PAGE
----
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Simple question on adverse pressure gradients

Simple question on adverse pressure gradients

(OP)
Hi all,

I have a simple quesiton on the pressure distribution over an aerofoil but I can't seem to conceptually visualise it.

I am starting to convince myself of the flow over a circle such as the image below:



The stagnation point is a region of obvious high pressure (Cp = 1.0) and zero velocity, as the flow moves upwards this is a movement from high -> low pressure (dp/dx < 0) and so is favourable, this translates to an increase in the fluid velocity. At the top of the circle the maximum velocity/lowest pressure is achieved. From the rear of the circle there is also a wake region/seperation region resulting in low pressure.


My question is why does the boundary layer seperate on the right but not the left, i.e why does a downward curve translate to an adverse pressure gradient, from NASA's website:

https://www.grc.nasa.gov/www/k-12/airplane/wrong3....

you cannot think of it as a simple venturi for the bulk flow with the freestream acting as a theoretical wall (although this would make it easier to understand).


Thanks for any info,

Hob

RE: Simple question on adverse pressure gradients

This site is not intended for student postings.

However, your premise about left and right being symmetrical is incorrect. You have a higher than nominal pressure on the left where the air is being compressed, so flow separation is impossible, but a lower than nominal pressure on the right, where the air is expanding. Separation is a fancy word for when all the air cannot follow the curve of the surface as it's expanding. There is a Wikipedia article: https://en.wikipedia.org/wiki/Flow_separation

TTFN
I can do absolutely anything. I'm an expert!
FAQ731-376: Eng-Tips.com Forum Policies forum1529: Translation Assistance for Engineers

RE: Simple question on adverse pressure gradients

(OP)
Many thanks for the reply,

For the flow regieme pictured I believe the flow is incompressible, I guess the confusing part is the low pressure on the rear of the circle. Via Bernoulli this would translate to a high velocity, but in reality it is seperated flow:



Is it that Bernoulli cannot be applied in the wake region due to the rotation of the flow?

RE: Simple question on adverse pressure gradients

Low pressure, in itself, is not an indication of high velocity flow. But, it's not solely the velocity that's at issue; it's also the geometry of the backside of the foil. Replacing the cylinder with a classical airfoil would result in substantially less, or no, separation, for the identical air flow conditions. Run the same cylinder at a slow speed and the separation gets smaller and can disappear altogether.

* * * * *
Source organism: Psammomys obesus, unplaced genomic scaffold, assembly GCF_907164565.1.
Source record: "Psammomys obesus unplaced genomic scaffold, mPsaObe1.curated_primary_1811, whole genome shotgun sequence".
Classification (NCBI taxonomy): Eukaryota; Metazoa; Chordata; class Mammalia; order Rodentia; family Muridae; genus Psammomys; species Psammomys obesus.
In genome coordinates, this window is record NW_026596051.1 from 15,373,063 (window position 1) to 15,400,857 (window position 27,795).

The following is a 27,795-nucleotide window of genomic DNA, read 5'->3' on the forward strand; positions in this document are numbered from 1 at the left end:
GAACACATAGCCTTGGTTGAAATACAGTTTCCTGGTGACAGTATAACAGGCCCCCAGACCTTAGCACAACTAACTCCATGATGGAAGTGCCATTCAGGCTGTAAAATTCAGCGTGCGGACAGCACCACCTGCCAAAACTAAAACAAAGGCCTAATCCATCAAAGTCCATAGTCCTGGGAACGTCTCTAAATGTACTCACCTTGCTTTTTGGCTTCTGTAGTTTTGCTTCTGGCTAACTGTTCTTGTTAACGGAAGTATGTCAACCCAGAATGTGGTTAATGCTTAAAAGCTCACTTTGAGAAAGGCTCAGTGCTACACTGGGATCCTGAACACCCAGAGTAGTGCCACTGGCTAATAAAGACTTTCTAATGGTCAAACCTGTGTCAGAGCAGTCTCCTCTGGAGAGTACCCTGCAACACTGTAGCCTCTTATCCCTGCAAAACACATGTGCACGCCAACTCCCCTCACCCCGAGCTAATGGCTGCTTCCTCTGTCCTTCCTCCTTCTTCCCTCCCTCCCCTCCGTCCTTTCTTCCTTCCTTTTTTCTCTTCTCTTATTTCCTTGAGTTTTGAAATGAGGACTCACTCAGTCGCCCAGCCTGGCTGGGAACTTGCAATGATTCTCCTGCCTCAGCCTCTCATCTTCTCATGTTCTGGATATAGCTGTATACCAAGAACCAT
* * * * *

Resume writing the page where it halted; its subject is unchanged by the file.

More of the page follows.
You can think of it as a "stickiness" of the boundary layer that breaks down and results in flow separation

TTFN
I can do absolutely anything. I'm an expert!
FAQ731-376: Eng-Tips.com Forum Policies forum1529: Translation Assistance for Engineers

RE: Simple question on adverse pressure gradients

Look at your graph at the 90 degree position. Here the pressure is at a minimum, and begins to rise again (recover) to the freestream value. Thus, dp/dx transitions from <0 before 90 degrees, to a positive value (adverse to flow) past 90 degrees. This positive pressure gradient gives rise to stalling of the boundary layer and flow separation.

RE: Simple question on adverse pressure gradients

(OP)
This is correct btrueblood, but what is the reason for the adverse pressure gradient in the first place? perhaps a better image for my quesiton is this:



Why is point (4) adverse?, the flow is recirculating due to the pressure gradient, but why does downward curvature result in an adverse gradient in the first place?

The only theory on the subject I have seen is based on potential flow, but this would give rise to inviscid lift surely?

RE: Simple question on adverse pressure gradients

Go back to Bernoulli or potential flow (inviscid). Downstream of the obstruction, in the absence of friction, what would the pressure do? It should be increasing right? Therefore, the gradient along the flow direction must change from negative to a positive or adverse value. Add friction back in, and yes, the gradients get smushed around due to the blockage and losses, but the mechanism is the same.

RE: Simple question on adverse pressure gradients

(OP)
But then on the application to a wing (the image above can be assumed to be the upper surface) NASA gives:



from: https://www.grc.nasa.gov/www/k-12/airplane/wrong3....